The sixth film in the Terminator franchise has landed a filming home in Budapest, Hungary! That’s right, Terminator 6 will be doing most of it’s filming in Origo Film Group Studios, the same facility used to film 2017’s “Blade Runner 2049” and “Atomic Blonde“! In fact, they have already begun the construction of sets for T6!
How would a Terminator raise a little girl? It’s an intriguing question, and something that would have been truly fantastic to see explored in the latest entry of our favorite film franchise, “Terminator Genisys”. While the T-800 Guardian “Pops” parental methods were hardly touched upon in the film itself, an older draft of the movie’s script has given us a little more insight on how the Terminator managed to raise a young Sarah Connor.
When the co-owner of Legacy Effects and a disciple of Stan Winston, John Rosengrant first broke down the story elements of “Terminator Genisys” in the aspect of pratical effect needs, there was a section that caught his eye. It was when the Guardian Terminator and Sarah Connor were lugging around a young, deactivated Arnold T-800 Terminator in a back of an armored car in 1984. Logic dictated to Rosengrant that the creation of this Terminator corpse would best be accomplished with practical effects, so John and his team took upon the task of building a prosthetic dummy of an 1984 Arnold Schwarzenegger. So how did Legacy effects accomplish such a seemingly insurmountable task?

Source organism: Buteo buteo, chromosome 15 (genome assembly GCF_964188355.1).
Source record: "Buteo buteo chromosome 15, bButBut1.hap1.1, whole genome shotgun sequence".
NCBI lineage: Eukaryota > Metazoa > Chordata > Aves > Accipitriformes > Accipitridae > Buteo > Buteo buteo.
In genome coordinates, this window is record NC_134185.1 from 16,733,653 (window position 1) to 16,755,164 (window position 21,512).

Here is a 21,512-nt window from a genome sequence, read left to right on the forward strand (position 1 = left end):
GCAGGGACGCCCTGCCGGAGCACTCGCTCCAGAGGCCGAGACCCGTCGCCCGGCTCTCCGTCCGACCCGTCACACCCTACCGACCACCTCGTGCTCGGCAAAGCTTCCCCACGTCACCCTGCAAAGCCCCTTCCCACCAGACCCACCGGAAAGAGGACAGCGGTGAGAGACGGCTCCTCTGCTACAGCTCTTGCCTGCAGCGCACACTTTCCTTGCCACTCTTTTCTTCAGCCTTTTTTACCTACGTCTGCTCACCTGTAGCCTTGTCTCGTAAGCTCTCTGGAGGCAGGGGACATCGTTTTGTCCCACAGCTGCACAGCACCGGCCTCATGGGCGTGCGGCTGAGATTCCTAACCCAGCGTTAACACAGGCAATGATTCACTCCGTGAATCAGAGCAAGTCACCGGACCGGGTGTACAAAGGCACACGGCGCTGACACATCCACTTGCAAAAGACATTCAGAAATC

When “Terminator Genisys” was released in theaters across the world in the summer of 2015, many Terminator fans with a keen eye for detail noticed slight changes to the T-800 Endoskeleton’s design in comparison to the previous James Cameron Terminator films. The key question that was raised time and time again is why were those changes made? What was the reason behind it? Well conceptual 3D artist, Vitaly Bulgarov has that answer.
“Pain is temporary. Film is forever.” This infamous quote, repeated by director John Milius to actor Arnold Schwarzenegger (and the rest of the cast) on the set of 1982’s Conan the Barbarian was used to illustrate a point: Whatever painful and labororius physical obstacles the actors would have to endure in life to make a movie (and the medical toll it would take on their bodies for years to come), it was worth it, because the pain in life will not last.. but film will live on forever. But as computer technology used in film to recreate human beings has advanced rapidly throughout the years, it appears actors may now live on forever too… and the Terminator franchise will benefit from that greatly.
Did you happen to miss some or all of our BEHIND THE SCENES pictures of THE TERMINATOR posted on our Facebook or Twitter page? Well don’t fret, we’ve collected all of these production and preproduction photographs of the 1984 science fiction classic into a single gallery volume that you can view here! So come with us if you want to.. go behind the scenes with “The Terminator”!